A combination of rising levels of repossessions and unemployment, as well as housing benefit cuts, will make thousands of people homeless, according to research by Shelter.
Working families, disabled people, disabled people and carers will suffer most, with charities predicting the sharpest increase in families living in unsuitable accommodation and individuals sleeping rough since the 1980s.
Those in the capital will be the worst affected, with an exodus of poorer people from the centre to outer London boroughs.
This will add to the financial burden on local authorities, which must find homes, social care and school places for the newly arrived families.
The homeless charity, Shelter, warns that some households in London currently receiving housing benefit will have to make up a £1,548 shortfall every month to meet their housing costs.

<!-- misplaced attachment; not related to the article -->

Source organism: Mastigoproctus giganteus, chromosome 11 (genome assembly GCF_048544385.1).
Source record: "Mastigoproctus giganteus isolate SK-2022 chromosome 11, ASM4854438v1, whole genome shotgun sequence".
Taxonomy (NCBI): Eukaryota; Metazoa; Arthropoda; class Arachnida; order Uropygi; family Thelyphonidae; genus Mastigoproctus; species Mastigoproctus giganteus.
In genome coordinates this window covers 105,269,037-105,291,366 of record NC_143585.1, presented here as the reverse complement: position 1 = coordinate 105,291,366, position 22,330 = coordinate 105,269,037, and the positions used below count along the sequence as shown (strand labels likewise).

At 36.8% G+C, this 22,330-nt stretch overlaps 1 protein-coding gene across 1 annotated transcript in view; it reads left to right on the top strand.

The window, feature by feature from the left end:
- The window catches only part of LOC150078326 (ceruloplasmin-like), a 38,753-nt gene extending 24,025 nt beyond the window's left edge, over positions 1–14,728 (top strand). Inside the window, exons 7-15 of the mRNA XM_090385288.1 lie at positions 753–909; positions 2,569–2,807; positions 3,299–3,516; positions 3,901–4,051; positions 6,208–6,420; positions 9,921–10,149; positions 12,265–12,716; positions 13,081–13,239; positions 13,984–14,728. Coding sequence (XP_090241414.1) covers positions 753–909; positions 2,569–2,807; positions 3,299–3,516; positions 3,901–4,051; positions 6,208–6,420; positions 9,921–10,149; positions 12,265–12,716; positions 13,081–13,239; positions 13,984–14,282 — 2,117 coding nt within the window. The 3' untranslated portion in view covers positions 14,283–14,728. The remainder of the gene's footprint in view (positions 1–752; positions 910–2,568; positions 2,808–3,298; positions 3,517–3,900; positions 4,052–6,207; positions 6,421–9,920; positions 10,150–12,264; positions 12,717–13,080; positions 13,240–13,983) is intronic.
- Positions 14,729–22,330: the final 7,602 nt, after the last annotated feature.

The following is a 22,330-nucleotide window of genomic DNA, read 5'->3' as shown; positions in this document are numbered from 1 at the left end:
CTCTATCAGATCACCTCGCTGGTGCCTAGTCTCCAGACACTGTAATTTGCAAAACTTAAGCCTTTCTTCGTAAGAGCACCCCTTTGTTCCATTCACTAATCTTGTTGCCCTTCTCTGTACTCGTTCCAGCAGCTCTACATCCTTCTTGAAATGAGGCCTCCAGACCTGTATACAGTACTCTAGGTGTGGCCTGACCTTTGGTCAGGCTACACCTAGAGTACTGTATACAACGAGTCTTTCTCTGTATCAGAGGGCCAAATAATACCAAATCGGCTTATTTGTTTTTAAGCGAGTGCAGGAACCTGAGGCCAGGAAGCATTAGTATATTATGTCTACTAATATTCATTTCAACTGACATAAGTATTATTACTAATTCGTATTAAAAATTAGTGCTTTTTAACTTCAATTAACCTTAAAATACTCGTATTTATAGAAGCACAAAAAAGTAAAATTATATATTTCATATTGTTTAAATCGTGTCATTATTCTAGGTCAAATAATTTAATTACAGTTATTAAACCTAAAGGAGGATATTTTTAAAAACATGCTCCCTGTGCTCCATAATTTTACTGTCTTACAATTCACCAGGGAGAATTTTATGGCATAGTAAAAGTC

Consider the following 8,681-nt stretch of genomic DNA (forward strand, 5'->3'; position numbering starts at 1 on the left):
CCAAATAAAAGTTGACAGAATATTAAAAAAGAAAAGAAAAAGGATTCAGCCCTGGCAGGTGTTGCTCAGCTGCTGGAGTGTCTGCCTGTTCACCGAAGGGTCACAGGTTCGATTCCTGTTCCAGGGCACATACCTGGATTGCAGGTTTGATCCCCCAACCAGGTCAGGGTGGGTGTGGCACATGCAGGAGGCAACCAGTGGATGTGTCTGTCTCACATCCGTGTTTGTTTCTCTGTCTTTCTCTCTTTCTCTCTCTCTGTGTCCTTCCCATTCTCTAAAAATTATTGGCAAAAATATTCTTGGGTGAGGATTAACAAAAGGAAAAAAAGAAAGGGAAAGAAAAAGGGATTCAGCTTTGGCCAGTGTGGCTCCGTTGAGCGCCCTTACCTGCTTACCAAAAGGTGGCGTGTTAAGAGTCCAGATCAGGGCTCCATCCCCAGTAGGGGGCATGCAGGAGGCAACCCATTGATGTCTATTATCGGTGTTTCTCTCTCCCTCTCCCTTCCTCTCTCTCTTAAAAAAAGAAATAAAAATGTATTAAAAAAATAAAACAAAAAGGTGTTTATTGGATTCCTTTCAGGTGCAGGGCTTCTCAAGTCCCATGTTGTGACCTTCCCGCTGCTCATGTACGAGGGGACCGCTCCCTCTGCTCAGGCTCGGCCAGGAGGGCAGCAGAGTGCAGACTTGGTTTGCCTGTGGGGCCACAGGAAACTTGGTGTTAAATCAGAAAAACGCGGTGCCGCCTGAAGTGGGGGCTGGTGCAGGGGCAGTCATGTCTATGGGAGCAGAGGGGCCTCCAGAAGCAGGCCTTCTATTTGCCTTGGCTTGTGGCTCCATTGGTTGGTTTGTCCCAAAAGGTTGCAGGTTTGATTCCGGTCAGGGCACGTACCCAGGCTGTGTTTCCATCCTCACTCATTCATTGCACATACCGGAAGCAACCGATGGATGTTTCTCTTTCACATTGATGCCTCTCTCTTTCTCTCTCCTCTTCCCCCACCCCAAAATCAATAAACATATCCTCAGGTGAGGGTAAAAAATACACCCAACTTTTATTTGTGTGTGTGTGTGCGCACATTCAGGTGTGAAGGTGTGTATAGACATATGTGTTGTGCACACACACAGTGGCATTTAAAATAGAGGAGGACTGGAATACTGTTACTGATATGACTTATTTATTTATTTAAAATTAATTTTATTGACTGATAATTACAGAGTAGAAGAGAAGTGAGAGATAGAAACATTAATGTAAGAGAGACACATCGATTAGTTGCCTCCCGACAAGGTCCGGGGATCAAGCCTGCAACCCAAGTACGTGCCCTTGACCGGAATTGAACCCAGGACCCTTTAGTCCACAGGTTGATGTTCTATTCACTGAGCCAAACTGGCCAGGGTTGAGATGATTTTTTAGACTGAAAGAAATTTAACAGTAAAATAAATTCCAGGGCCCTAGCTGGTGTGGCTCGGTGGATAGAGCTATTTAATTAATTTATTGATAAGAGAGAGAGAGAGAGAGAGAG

Opposition MPs say this will lead to the “social cleansing” of poorer tenants from richer areas.
Campbell Robb, chief executive of Shelter, said: “The consequences have not been thought through by the government. If this support is ripped out suddenly from under their feet, it will push many households over the edge, triggering a spiral of debt, eviction and homelessness.”
In the UK there are 4.72m housing-benefit claimants, with one million receiving Local Housing Allowance - the housing benefit for tenants in the private rental sector.
The Chancellor’s budget imposed caps on housing benefit of £400 a week for a four-bedroom property and £250 a week for a two- bedroom home. Future rises will be tied to retail-price inflation rather than actual rents, further eroding the value of the benefit.